"Serious" and "Popular:" Oppositions of Style and Value in History of Musical Culture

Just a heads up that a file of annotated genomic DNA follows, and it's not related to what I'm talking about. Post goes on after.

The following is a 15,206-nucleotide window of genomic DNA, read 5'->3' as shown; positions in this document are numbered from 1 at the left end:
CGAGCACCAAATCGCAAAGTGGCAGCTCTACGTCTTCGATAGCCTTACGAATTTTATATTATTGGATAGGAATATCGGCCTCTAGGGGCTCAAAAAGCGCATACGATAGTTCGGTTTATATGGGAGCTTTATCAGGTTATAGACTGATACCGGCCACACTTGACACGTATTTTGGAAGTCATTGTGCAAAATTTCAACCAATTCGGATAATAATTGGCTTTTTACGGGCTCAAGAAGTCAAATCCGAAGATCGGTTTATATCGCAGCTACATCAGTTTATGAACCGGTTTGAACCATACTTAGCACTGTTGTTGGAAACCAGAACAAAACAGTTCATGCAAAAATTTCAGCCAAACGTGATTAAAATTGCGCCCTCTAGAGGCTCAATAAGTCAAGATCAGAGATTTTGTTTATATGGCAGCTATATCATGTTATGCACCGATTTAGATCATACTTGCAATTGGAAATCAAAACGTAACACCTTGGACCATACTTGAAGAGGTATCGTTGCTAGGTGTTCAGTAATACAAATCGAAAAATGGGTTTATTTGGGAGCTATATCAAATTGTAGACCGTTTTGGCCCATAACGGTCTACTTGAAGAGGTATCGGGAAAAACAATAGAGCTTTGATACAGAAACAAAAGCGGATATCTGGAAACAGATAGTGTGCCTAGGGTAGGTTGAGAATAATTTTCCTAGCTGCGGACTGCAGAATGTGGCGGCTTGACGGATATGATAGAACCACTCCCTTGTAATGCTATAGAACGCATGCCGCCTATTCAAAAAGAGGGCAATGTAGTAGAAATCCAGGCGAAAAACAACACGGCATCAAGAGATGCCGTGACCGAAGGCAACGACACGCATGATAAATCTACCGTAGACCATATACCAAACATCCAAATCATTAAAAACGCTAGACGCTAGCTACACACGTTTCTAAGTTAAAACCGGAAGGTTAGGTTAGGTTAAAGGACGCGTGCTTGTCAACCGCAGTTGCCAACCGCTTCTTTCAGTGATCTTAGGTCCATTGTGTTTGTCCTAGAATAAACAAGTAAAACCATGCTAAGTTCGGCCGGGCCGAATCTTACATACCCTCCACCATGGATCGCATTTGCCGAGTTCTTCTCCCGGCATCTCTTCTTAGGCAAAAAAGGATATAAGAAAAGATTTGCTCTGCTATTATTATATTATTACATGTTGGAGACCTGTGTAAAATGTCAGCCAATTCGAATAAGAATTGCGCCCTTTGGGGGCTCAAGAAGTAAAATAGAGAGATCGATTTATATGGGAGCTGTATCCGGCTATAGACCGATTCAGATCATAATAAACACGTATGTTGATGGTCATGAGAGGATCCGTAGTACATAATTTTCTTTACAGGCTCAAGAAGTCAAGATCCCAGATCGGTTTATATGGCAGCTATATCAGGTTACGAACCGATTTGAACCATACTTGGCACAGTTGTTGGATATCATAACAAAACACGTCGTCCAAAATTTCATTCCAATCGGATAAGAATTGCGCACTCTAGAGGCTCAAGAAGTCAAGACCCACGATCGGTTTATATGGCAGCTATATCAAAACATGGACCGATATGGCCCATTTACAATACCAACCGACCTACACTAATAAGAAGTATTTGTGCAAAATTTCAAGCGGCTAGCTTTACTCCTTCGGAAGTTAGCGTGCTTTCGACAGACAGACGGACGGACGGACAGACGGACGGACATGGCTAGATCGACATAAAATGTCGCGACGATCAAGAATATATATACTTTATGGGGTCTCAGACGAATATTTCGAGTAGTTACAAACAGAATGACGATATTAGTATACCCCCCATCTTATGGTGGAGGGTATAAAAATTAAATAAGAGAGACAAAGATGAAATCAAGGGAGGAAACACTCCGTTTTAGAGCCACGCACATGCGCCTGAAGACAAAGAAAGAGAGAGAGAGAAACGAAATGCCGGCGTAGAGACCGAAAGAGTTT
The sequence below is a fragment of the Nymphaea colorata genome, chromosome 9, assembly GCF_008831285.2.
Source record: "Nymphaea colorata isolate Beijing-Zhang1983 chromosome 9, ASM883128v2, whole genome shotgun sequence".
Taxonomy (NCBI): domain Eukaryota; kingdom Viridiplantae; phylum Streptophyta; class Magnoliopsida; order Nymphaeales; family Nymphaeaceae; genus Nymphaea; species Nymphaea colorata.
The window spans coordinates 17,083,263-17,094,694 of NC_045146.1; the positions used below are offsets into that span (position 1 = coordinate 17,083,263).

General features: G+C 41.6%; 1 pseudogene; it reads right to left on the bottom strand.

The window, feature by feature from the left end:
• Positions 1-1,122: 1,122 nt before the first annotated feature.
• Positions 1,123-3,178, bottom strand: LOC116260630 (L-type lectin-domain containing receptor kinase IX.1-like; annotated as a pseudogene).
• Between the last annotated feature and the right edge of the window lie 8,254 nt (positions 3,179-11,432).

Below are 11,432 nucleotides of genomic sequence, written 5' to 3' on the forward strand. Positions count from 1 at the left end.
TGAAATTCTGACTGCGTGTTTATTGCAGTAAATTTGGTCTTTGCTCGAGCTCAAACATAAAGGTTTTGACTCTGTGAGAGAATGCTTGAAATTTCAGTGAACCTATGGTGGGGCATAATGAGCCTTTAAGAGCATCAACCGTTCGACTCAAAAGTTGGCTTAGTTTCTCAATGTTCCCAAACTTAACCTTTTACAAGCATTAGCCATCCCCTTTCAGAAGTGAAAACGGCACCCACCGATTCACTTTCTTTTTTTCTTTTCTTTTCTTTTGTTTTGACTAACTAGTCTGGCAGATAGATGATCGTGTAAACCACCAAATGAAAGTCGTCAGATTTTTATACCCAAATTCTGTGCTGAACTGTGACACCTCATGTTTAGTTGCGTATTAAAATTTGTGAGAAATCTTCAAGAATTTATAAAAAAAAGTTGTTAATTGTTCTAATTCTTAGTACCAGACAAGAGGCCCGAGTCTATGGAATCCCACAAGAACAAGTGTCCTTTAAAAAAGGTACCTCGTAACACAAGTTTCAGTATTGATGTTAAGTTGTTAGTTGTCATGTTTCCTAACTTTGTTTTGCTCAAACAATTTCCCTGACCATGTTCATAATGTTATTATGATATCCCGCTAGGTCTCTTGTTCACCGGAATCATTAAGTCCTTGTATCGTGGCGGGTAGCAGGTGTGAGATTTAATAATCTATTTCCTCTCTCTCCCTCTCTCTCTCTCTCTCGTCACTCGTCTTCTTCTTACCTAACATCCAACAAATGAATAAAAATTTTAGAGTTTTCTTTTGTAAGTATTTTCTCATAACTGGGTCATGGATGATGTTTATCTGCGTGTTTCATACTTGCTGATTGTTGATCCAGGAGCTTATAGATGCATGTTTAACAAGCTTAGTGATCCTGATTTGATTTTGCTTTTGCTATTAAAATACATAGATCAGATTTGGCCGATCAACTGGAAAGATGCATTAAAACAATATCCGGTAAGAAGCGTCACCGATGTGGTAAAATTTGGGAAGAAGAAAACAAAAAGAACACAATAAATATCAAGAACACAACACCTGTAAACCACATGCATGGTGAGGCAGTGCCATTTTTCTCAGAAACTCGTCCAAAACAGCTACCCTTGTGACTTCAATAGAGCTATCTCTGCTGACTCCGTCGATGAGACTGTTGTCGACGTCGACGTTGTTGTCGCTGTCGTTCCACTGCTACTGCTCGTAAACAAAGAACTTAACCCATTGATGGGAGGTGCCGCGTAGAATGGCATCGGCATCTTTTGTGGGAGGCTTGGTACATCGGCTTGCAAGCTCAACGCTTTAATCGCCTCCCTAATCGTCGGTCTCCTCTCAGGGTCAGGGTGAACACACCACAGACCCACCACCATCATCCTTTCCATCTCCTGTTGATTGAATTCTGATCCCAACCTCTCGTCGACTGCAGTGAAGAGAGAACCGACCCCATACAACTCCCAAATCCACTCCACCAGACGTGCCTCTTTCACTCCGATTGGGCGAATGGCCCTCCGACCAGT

How can one distinguish or demarcate between serious and popular music? Should we be guided by a dismissive attitude, such as the Adornian school, or seek new ways to interpret popular music? If yes, what guidelines would be appropriate for studying this? How can the domains of 'popular' and 'serious' be visualized, as two separate pools, or as the same music strata divided only superficially and externally? Following the impetus, expressed in the words of renown pianist Aleksei Lyubimov who said that "nowadays everything comes closer and moves to each other," the course is aimed at establishing the links and defining common places in between popular and serious music. The course, therefore, will cover different topics ranging from injections and borrowings from classical music, to the investigation of adjacent areas and fields with a common presence such as recent religious aspirations, or pursuits to reconstruct weltanschauung and gender identities. Rock and symphonic orchestra, Christianity and Buddhism, jazz and dodecaphony, the general aspiration to reach the maximal sublimity, or accessibility, will be discussed in reference to music created by professional composers and unprofessional (in the academic sense) music makers. Thus, among the distinctive features of the course is not only the discovery of a unified methodology that embraces contrasting musical and cultural traditions, but also its focus on underrepresented and scarcely known parts of music history, such as American opera, avant-garde, and musicals. The course relies heavily on Western theoretical approaches to academic and popular music, as well as on the teacher's own professional experience in communicating with well-known musicians in the discussed fields. The course is designed for those interested in music and culture.